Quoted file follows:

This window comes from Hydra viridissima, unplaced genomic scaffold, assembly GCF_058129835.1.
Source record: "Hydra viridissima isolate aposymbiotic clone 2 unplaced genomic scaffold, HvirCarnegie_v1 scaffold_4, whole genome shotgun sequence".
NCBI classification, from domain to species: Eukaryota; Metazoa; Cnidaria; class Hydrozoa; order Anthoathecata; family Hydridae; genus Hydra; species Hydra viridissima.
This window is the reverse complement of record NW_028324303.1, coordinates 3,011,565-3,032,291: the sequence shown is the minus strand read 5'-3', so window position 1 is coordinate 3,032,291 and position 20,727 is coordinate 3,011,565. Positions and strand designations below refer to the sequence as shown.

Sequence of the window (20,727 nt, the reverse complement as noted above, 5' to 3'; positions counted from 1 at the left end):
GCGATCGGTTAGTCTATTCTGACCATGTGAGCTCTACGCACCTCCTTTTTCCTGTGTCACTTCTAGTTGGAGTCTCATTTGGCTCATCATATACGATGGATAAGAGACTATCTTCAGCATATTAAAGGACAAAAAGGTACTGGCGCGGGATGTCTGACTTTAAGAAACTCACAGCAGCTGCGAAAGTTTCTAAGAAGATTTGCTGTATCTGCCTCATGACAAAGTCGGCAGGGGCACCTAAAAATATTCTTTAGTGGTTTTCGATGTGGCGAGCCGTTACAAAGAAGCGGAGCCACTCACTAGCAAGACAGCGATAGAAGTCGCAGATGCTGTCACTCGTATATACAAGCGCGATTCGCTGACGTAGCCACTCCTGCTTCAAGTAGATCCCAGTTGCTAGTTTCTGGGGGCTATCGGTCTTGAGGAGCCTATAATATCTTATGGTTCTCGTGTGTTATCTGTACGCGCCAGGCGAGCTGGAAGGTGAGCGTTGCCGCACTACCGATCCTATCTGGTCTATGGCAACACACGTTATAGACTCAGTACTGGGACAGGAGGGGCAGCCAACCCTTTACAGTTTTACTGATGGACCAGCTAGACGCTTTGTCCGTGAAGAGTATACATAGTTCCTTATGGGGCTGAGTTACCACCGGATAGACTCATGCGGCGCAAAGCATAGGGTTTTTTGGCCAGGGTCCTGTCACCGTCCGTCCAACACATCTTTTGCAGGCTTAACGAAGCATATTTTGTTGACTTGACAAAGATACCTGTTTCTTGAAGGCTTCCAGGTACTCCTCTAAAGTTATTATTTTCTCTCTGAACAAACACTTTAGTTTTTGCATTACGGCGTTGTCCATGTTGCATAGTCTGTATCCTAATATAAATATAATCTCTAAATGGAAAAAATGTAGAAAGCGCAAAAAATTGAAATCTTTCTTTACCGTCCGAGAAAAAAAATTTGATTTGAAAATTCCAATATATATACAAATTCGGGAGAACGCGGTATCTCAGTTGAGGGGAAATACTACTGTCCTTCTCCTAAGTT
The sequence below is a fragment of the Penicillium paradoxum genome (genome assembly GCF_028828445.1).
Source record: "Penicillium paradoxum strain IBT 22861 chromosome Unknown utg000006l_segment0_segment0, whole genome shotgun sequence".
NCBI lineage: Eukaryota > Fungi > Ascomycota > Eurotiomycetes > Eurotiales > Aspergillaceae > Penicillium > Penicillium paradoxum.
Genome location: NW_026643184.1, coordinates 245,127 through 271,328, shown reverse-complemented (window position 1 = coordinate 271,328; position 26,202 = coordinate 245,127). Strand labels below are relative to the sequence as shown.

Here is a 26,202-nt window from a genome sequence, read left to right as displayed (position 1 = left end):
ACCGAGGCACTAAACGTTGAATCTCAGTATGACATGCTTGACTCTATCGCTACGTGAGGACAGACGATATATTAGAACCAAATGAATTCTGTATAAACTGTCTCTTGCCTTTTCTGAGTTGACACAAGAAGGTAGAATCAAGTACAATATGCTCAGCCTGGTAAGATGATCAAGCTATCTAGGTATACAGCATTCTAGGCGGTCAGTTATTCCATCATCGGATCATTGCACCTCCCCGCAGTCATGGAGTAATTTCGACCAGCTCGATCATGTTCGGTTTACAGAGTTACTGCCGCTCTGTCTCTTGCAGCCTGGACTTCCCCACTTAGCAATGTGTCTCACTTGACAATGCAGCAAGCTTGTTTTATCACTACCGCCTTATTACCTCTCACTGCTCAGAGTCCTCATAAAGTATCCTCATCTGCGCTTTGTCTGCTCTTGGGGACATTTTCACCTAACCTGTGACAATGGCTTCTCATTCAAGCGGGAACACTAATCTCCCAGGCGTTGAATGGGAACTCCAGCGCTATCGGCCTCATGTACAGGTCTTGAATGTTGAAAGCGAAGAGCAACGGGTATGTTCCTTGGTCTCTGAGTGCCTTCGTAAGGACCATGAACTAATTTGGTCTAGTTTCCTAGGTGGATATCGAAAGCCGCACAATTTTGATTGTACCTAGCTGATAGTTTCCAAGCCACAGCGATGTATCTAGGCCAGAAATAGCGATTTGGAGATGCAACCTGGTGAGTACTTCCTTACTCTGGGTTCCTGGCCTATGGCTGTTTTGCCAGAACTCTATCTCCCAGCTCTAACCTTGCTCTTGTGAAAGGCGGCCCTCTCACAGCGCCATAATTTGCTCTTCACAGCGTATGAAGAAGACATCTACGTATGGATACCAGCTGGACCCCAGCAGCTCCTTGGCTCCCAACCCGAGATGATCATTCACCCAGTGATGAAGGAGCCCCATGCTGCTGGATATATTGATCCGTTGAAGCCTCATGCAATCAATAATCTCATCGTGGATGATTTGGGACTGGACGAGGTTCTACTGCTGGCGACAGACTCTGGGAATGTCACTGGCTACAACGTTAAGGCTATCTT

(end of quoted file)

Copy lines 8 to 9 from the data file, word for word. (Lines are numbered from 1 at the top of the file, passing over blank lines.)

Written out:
Source record: "Penicillium paradoxum strain IBT 22861 chromosome Unknown utg000006l_segment0_segment0, whole genome shotgun sequence".
NCBI lineage: Eukaryota > Fungi > Ascomycota > Eurotiomycetes > Eurotiales > Aspergillaceae > Penicillium > Penicillium paradoxum.